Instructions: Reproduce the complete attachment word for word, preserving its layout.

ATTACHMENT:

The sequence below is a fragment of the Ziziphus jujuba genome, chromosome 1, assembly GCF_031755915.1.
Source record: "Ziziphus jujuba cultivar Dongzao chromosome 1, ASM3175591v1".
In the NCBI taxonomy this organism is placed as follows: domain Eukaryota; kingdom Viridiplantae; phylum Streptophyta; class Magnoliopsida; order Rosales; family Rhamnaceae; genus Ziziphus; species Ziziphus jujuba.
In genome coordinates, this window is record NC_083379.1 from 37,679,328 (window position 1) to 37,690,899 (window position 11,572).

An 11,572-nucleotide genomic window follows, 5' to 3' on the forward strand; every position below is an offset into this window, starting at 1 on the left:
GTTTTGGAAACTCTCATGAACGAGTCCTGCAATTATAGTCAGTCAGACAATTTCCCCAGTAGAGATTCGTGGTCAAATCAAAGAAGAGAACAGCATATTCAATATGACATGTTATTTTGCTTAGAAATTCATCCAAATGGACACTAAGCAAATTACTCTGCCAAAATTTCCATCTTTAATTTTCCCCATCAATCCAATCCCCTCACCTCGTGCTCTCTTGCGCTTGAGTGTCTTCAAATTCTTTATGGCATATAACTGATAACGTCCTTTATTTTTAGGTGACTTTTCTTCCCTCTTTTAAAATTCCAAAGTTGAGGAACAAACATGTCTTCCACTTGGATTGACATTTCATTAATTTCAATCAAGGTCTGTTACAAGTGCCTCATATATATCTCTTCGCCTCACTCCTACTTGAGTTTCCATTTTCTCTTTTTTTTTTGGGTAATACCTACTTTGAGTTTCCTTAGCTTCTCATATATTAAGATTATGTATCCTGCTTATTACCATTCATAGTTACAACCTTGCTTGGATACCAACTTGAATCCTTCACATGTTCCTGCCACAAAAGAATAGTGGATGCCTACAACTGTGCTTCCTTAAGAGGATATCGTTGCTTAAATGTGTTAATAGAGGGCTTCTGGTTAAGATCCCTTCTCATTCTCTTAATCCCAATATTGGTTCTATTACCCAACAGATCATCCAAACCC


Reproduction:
The sequence below is a fragment of the Ziziphus jujuba genome, chromosome 1, assembly GCF_031755915.1.
Source record: "Ziziphus jujuba cultivar Dongzao chromosome 1, ASM3175591v1".
In the NCBI taxonomy this organism is placed as follows: domain Eukaryota; kingdom Viridiplantae; phylum Streptophyta; class Magnoliopsida; order Rosales; family Rhamnaceae; genus Ziziphus; species Ziziphus jujuba.
In genome coordinates, this window is record NC_083379.1 from 37,679,328 (window position 1) to 37,690,899 (window position 11,572).

An 11,572-nucleotide genomic window follows, 5' to 3' on the forward strand; every position below is an offset into this window, starting at 1 on the left:
GTTTTGGAAACTCTCATGAACGAGTCCTGCAATTATAGTCAGTCAGACAATTTCCCCAGTAGAGATTCGTGGTCAAATCAAAGAAGAGAACAGCATATTCAATATGACATGTTATTTTGCTTAGAAATTCATCCAAATGGACACTAAGCAAATTACTCTGCCAAAATTTCCATCTTTAATTTTCCCCATCAATCCAATCCCCTCACCTCGTGCTCTCTTGCGCTTGAGTGTCTTCAAATTCTTTATGGCATATAACTGATAACGTCCTTTATTTTTAGGTGACTTTTCTTCCCTCTTTTAAAATTCCAAAGTTGAGGAACAAACATGTCTTCCACTTGGATTGACATTTCATTAATTTCAATCAAGGTCTGTTACAAGTGCCTCATATATATCTCTTCGCCTCACTCCTACTTGAGTTTCCATTTTCTCTTTTTTTTTTGGGTAATACCTACTTTGAGTTTCCTTAGCTTCTCATATATTAAGATTATGTATCCTGCTTATTACCATTCATAGTTACAACCTTGCTTGGATACCAACTTGAATCCTTCACATGTTCCTGCCACAAAAGAATAGTGGATGCCTACAACTGTGCTTCCTTAAGAGGATATCGTTGCTTAAATGTGTTAATAGAGGGCTTCTGGTTAAGATCCCTTCTCATTCTCTTAATCCCAATATTGGTTCTATTACCCAACAGATCATCCAAACCC